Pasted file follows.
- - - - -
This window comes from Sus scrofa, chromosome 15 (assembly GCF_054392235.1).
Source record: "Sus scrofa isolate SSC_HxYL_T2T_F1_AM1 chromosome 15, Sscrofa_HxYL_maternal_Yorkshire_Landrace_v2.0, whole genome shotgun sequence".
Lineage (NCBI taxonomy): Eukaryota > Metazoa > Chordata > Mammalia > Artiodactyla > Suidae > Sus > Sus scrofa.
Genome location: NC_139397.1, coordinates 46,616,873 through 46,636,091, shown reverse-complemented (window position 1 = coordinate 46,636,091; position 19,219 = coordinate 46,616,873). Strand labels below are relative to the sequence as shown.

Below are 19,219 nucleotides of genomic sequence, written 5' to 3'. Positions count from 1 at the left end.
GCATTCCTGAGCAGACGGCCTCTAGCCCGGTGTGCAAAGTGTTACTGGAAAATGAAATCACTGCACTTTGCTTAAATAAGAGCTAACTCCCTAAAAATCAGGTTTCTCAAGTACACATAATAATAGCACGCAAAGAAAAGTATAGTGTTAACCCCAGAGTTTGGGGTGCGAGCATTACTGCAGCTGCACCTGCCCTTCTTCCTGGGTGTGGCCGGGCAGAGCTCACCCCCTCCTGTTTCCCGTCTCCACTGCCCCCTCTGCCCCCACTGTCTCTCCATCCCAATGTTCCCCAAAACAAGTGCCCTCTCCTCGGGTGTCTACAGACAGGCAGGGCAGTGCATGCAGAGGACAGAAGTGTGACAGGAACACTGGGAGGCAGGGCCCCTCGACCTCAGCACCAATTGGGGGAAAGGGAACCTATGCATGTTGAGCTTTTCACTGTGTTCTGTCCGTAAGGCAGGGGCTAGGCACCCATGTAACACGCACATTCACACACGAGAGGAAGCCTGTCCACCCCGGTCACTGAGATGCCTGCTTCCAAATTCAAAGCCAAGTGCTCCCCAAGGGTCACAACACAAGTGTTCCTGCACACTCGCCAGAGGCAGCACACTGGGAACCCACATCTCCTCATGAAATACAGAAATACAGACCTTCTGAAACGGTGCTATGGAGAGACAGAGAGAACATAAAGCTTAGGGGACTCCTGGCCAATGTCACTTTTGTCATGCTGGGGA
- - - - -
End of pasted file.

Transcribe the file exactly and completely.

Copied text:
This window comes from Sus scrofa, chromosome 15 (assembly GCF_054392235.1).
Source record: "Sus scrofa isolate SSC_HxYL_T2T_F1_AM1 chromosome 15, Sscrofa_HxYL_maternal_Yorkshire_Landrace_v2.0, whole genome shotgun sequence".
Lineage (NCBI taxonomy): Eukaryota > Metazoa > Chordata > Mammalia > Artiodactyla > Suidae > Sus > Sus scrofa.
Genome location: NC_139397.1, coordinates 46,616,873 through 46,636,091, shown reverse-complemented (window position 1 = coordinate 46,636,091; position 19,219 = coordinate 46,616,873). Strand labels below are relative to the sequence as shown.

Below are 19,219 nucleotides of genomic sequence, written 5' to 3'. Positions count from 1 at the left end.
GCATTCCTGAGCAGACGGCCTCTAGCCCGGTGTGCAAAGTGTTACTGGAAAATGAAATCACTGCACTTTGCTTAAATAAGAGCTAACTCCCTAAAAATCAGGTTTCTCAAGTACACATAATAATAGCACGCAAAGAAAAGTATAGTGTTAACCCCAGAGTTTGGGGTGCGAGCATTACTGCAGCTGCACCTGCCCTTCTTCCTGGGTGTGGCCGGGCAGAGCTCACCCCCTCCTGTTTCCCGTCTCCACTGCCCCCTCTGCCCCCACTGTCTCTCCATCCCAATGTTCCCCAAAACAAGTGCCCTCTCCTCGGGTGTCTACAGACAGGCAGGGCAGTGCATGCAGAGGACAGAAGTGTGACAGGAACACTGGGAGGCAGGGCCCCTCGACCTCAGCACCAATTGGGGGAAAGGGAACCTATGCATGTTGAGCTTTTCACTGTGTTCTGTCCGTAAGGCAGGGGCTAGGCACCCATGTAACACGCACATTCACACACGAGAGGAAGCCTGTCCACCCCGGTCACTGAGATGCCTGCTTCCAAATTCAAAGCCAAGTGCTCCCCAAGGGTCACAACACAAGTGTTCCTGCACACTCGCCAGAGGCAGCACACTGGGAACCCACATCTCCTCATGAAATACAGAAATACAGACCTTCTGAAACGGTGCTATGGAGAGACAGAGAGAACATAAAGCTTAGGGGACTCCTGGCCAATGTCACTTTTGTCATGCTGGGGA